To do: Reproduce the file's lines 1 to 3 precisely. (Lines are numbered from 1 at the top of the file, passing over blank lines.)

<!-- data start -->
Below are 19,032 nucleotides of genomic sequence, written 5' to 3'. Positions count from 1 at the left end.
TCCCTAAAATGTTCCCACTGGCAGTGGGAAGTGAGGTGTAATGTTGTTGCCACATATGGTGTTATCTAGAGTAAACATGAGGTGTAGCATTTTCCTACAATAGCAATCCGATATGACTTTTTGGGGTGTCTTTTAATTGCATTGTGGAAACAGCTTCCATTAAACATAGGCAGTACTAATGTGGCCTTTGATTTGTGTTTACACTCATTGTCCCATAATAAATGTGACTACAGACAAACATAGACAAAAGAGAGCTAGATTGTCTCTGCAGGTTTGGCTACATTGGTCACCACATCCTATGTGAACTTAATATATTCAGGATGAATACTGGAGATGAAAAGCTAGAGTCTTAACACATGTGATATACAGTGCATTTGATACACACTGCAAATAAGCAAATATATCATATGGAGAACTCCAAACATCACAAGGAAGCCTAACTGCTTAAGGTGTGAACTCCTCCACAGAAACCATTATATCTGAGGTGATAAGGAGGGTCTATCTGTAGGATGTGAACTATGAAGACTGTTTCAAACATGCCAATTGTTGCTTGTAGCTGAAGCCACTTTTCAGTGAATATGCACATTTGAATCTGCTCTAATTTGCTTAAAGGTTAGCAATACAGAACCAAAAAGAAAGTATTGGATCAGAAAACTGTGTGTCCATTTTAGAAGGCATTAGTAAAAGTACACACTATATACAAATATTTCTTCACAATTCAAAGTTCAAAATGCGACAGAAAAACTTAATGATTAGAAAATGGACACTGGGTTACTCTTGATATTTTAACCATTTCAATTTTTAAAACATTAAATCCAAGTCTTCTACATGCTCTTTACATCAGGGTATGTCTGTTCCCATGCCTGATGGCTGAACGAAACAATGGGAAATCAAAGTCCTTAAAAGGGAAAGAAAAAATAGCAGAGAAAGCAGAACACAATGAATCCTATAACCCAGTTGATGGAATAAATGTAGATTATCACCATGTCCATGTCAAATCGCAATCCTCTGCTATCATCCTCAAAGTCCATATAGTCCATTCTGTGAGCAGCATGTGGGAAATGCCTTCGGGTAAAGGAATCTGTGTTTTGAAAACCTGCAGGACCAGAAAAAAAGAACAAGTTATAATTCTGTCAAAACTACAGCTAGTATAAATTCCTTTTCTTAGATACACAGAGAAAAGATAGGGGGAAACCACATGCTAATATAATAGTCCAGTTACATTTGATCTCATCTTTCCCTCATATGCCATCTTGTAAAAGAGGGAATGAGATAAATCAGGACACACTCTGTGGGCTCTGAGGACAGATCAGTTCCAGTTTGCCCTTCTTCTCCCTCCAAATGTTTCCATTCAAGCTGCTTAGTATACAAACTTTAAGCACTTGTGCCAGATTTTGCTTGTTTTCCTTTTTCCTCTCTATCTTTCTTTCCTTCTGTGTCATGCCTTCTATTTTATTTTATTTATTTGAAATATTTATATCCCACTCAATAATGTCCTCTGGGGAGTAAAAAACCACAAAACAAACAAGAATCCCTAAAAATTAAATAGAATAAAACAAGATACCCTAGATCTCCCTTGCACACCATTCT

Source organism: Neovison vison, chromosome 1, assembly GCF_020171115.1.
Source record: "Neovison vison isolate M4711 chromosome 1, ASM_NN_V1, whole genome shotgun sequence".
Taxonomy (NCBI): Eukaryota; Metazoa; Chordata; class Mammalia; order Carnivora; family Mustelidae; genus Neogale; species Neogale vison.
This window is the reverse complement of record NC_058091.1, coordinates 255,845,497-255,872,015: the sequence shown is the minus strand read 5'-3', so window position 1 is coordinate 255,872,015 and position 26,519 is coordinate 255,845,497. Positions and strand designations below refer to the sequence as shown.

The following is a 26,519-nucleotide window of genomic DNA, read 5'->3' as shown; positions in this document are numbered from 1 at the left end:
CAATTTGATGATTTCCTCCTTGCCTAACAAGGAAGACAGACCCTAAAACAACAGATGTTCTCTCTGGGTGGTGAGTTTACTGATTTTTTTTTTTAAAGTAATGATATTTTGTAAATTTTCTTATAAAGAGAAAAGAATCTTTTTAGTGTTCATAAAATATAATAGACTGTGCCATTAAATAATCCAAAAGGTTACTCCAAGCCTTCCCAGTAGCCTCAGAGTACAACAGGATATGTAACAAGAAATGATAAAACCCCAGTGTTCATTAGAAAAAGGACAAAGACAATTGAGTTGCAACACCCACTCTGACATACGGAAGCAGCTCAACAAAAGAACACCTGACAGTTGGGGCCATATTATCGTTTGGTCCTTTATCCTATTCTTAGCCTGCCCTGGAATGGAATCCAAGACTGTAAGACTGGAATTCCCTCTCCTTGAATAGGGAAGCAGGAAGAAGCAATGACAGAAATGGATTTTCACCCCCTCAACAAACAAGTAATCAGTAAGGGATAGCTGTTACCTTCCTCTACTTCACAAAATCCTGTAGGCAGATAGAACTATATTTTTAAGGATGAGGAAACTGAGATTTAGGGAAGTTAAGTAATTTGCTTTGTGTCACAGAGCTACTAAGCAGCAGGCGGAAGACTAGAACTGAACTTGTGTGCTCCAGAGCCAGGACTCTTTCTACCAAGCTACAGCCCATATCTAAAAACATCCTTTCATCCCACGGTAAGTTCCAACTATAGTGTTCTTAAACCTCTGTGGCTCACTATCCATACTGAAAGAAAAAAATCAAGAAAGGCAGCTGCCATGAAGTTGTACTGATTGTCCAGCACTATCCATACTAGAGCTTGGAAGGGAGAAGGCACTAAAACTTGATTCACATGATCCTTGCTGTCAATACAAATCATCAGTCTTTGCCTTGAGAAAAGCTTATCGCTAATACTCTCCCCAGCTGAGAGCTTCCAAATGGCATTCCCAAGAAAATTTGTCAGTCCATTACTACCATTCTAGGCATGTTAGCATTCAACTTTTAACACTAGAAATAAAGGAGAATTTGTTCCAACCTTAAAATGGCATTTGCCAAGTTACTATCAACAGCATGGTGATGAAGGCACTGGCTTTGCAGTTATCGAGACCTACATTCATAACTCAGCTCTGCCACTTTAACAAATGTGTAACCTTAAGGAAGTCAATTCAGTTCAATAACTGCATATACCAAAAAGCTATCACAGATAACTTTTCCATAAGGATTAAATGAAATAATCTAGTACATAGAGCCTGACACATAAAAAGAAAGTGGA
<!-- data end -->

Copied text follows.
Below are 19,032 nucleotides of genomic sequence, written 5' to 3'. Positions count from 1 at the left end.
TCCCTAAAATGTTCCCACTGGCAGTGGGAAGTGAGGTGTAATGTTGTTGCCACATATGGTGTTATCTAGAGTAAACATGAGGTGTAGCATTTTCCTACAATAGCAATCCGATATGACTTTTTGGGGTGTCTTTTAATTGCATTGTGGAAACAGCTTCCATTAAACATAGGCAGTACTAATGTGGCCTTTGATTTGTGTTTACACTCATTGTCCCATAATAAATGTGACTACAGACAAACATAGACAAAAGAGAGCTAGATTGTCTCTGCAGGTTTGGCTACATTGGTCACCACATCCTATGTGAACTTAATATATTCAGGATGAATACTGGAGATGAAAAGCTAGAGTCTTAACACATGTGATATACAGTGCATTTGATACACACTGCAAATAAGCAAATATATCATATGGAGAACTCCAAACATCACAAGGAAGCCTAACTGCTTAAGGTGTGAACTCCTCCACAGAAACCATTATATCTGAGGTGATAAGGAGGGTCTATCTGTAGGATGTGAACTATGAAGACTGTTTCAAACATGCCAATTGTTGCTTGTAGCTGAAGCCACTTTTCAGTGAATATGCACATTTGAATCTGCTCTAATTTGCTTAAAGGTTAGCAATACAGAACCAAAAAGAAAGTATTGGATCAGAAAACTGTGTGTCCATTTTAGAAGGCATTAGTAAAAGTACACACTATATACAAATATTTCTTCACAATTCAAAGTTCAAAATGCGACAGAAAAACTTAATGATTAGAAAATGGACACTGGGTTACTCTTGATATTTTAACCATTTCAATTTTTAAAACATTAAATCCAAGTCTTCTACATGCTCTTTACATCAGGGTATGTCTGTTCCCATGCCTGATGGCTGAACGAAACAATGGGAAATCAAAGTCCTTAAAAGGGAAAGAAAAAATAGCAGAGAAAGCAGAACACAATGAATCCTATAACCCAGTTGATGGAATAAATGTAGATTATCACCATGTCCATGTCAAATCGCAATCCTCTGCTATCATCCTCAAAGTCCATATAGTCCATTCTGTGAGCAGCATGTGGGAAATGCCTTCGGGTAAAGGAATCTGTGTTTTGAAAACCTGCAGGACCAGAAAAAAAGAACAAGTTATAATTCTGTCAAAACTACAGCTAGTATAAATTCCTTTTCTTAGATACACAGAGAAAAGATAGGGGGAAACCACATGCTAATATAATAGTCCAGTTACATTTGATCTCATCTTTCCCTCATATGCCATCTTGTAAAAGAGGGAATGAGATAAATCAGGACACACTCTGTGGGCTCTGAGGACAGATCAGTTCCAGTTTGCCCTTCTTCTCCCTCCAAATGTTTCCATTCAAGCTGCTTAGTATACAAACTTTAAGCACTTGTGCCAGATTTTGCTTGTTTTCCTTTTTCCTCTCTATCTTTCTTTCCTTCTGTGTCATGCCTTCTATTTTATTTTATTTATTTGAAATATTTATATCCCACTCAATAATGTCCTCTGGGGAGTAAAAAACCACAAAACAAACAAGAATCCCTAAAAATTAAATAGAATAAAACAAGATACCCTAGATCTCCCTTGCACACCATTCT

Source organism: Neovison vison, chromosome 1, assembly GCF_020171115.1.